And Dave Mooney, CEO of Alliant Credit Union, commented: "Your observations re. proliferation of branches are on the mark. While the trend away from transacting in branches is gradual, it is persistent, and will be perpetuated by continued advances in remote access and generational preferences. But they absolutely panic at the suggestion. Its my non-banker opinion that to have to work on the weekends implies a lower status  so let the tellers do it. The bankers have worked their way up....to not having to put in time on the weekends  thats a retail gig, not a navy suited bankers lot in life."

I do, however, believe the transition will be tough for those whose relevance is, today, largely based on branch access. While the institutions may desire to transform their branches into sales outlets, branch users for the most part still look to them for routine cashiering and service transactions. As Steve Case, the founder of AOL said, consumers will do what they want to do, not what we want them to do. Even as the incidence of branch transactions declines, a small fraction of visits is to open new accounts. (This is one area where banks differ from other retailers: the frequency of purchase is quite low, while the frequency of transacting is high.) The difficulty for traditional branch banks is that, if they deny or limit the services that their current depositors seek from them, they will become irrelevant to those customers. At the same time, the online institutions parlay their lower cost structure into a competitive price advantage to attract balances and more remote access-oriented consumers.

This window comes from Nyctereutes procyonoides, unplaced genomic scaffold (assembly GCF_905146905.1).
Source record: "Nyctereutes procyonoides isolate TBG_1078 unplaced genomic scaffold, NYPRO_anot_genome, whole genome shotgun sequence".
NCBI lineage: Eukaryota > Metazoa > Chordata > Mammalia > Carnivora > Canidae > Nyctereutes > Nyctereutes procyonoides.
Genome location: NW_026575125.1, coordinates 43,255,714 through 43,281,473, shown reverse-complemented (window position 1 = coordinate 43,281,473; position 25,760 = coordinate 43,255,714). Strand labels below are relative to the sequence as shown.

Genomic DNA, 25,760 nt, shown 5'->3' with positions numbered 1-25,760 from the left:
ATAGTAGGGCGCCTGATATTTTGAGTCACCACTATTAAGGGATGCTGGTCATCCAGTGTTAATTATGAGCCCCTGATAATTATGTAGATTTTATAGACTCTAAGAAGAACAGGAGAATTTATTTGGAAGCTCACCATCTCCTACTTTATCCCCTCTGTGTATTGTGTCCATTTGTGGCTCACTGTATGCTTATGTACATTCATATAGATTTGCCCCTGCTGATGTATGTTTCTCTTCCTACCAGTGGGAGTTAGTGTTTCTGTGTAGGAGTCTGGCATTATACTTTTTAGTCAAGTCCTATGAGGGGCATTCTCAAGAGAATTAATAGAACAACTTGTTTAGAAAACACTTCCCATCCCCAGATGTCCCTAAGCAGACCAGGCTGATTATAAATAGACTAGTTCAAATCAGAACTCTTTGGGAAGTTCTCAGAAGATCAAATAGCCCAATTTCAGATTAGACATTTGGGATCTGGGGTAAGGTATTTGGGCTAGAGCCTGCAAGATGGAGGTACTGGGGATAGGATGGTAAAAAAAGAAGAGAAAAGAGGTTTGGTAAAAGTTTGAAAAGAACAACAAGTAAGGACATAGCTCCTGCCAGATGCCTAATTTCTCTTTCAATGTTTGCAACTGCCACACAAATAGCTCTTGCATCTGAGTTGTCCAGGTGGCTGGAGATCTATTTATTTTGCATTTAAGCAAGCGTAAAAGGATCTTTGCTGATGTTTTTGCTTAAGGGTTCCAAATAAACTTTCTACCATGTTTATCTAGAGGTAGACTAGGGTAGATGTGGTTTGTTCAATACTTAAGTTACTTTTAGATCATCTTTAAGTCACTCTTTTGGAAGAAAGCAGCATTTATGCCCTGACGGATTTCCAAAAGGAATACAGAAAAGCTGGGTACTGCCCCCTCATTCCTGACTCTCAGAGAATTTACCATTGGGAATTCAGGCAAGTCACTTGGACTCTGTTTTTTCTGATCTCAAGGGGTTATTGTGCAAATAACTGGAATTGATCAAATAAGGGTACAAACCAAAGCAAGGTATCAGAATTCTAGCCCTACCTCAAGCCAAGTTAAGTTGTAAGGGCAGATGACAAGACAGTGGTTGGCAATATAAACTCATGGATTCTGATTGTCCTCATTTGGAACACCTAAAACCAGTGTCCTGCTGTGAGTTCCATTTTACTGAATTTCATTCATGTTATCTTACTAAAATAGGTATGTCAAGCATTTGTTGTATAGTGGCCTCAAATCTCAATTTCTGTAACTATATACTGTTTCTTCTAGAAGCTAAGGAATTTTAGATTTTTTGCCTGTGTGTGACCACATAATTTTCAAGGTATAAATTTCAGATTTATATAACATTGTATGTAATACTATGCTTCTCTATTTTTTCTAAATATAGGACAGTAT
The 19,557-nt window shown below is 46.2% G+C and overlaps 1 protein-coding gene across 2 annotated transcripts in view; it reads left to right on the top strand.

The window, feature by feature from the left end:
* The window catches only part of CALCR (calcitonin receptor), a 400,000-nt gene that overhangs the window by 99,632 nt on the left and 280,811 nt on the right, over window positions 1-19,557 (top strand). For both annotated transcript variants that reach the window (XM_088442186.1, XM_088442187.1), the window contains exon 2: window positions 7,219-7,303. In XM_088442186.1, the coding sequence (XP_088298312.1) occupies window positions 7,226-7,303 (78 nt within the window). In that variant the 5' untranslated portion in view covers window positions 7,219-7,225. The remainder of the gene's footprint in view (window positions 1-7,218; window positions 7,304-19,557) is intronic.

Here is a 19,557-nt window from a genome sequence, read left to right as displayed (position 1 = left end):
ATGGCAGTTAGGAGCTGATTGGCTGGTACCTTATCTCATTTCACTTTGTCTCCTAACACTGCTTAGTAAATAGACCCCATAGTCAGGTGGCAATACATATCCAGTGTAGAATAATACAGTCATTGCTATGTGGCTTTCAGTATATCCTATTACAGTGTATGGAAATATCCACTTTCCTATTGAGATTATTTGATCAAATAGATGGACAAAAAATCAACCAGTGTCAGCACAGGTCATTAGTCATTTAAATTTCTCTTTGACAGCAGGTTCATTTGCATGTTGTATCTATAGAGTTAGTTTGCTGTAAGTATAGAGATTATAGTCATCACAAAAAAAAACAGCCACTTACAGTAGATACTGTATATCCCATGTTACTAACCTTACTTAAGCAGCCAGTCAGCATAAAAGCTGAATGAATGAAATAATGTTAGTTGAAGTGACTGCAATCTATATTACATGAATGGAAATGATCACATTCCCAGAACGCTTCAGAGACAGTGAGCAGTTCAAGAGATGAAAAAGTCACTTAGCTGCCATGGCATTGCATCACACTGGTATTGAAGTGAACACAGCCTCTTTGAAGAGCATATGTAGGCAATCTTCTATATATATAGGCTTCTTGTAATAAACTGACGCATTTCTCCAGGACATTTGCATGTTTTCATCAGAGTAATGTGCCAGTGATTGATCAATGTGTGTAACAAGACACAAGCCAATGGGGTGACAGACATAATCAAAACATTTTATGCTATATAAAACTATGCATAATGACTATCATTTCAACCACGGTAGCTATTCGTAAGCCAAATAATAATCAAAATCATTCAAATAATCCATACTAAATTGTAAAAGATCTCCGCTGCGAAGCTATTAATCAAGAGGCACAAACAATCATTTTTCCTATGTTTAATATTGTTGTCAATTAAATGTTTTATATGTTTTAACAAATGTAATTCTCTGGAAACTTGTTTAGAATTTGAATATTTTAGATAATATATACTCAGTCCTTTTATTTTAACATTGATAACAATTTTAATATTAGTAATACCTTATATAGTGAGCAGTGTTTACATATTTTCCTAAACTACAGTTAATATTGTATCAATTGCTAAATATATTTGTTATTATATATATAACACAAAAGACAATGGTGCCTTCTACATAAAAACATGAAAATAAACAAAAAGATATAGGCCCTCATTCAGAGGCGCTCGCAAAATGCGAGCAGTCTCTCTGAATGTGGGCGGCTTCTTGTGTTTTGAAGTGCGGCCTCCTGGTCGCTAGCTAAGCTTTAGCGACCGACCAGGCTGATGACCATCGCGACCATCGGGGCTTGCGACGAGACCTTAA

Also, simply replacing tellers with sales people does not address the issue of an excess of branch locations. As in all arms races, the expansion of branch networks has increased the operating costs of all combatants, while no one gains an advantage. The available market simply gets divided among a larger number of (expensive) branches. At some point, disarmament must occur, though no one will want to be first. Your airline analogy is quite fitting, though I would suggest that it was Southwest and other low cost airlines, more than 9/11, that forced the legacy carriers to dramatically reform their cost structures and operating practices. And those changes were very painful for the industry and their shareholders. "